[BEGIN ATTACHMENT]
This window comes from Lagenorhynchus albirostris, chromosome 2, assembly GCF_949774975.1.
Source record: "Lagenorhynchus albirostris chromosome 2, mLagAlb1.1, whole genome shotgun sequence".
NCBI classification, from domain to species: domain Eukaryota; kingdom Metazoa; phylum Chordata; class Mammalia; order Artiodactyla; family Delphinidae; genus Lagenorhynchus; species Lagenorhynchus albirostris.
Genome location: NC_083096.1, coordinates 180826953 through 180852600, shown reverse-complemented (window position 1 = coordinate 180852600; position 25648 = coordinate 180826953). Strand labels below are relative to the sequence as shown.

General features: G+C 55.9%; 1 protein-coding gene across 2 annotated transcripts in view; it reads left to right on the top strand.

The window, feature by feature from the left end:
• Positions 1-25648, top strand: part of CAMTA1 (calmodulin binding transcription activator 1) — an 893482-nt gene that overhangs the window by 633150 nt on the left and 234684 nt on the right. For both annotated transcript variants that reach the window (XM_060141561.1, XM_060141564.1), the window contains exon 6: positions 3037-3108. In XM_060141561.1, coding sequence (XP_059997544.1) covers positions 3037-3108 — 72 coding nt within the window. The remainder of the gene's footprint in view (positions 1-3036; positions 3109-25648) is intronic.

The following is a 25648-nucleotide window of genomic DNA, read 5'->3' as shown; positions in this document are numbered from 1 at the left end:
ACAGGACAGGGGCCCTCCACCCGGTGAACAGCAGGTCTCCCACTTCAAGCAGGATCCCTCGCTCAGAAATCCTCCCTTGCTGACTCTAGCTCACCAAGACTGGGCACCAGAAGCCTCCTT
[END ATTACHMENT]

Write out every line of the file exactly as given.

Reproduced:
This window comes from Lagenorhynchus albirostris, chromosome 2, assembly GCF_949774975.1.
Source record: "Lagenorhynchus albirostris chromosome 2, mLagAlb1.1, whole genome shotgun sequence".
NCBI classification, from domain to species: domain Eukaryota; kingdom Metazoa; phylum Chordata; class Mammalia; order Artiodactyla; family Delphinidae; genus Lagenorhynchus; species Lagenorhynchus albirostris.
Genome location: NC_083096.1, coordinates 180826953 through 180852600, shown reverse-complemented (window position 1 = coordinate 180852600; position 25648 = coordinate 180826953). Strand labels below are relative to the sequence as shown.

General features: G+C 55.9%; 1 protein-coding gene across 2 annotated transcripts in view; it reads left to right on the top strand.

The window, feature by feature from the left end:
• Positions 1-25648, top strand: part of CAMTA1 (calmodulin binding transcription activator 1) — an 893482-nt gene that overhangs the window by 633150 nt on the left and 234684 nt on the right. For both annotated transcript variants that reach the window (XM_060141561.1, XM_060141564.1), the window contains exon 6: positions 3037-3108. In XM_060141561.1, coding sequence (XP_059997544.1) covers positions 3037-3108 — 72 coding nt within the window. The remainder of the gene's footprint in view (positions 1-3036; positions 3109-25648) is intronic.

The following is a 25648-nucleotide window of genomic DNA, read 5'->3' as shown; positions in this document are numbered from 1 at the left end:
ACAGGACAGGGGCCCTCCACCCGGTGAACAGCAGGTCTCCCACTTCAAGCAGGATCCCTCGCTCAGAAATCCTCCCTTGCTGACTCTAGCTCACCAAGACTGGGCACCAGAAGCCTCCTT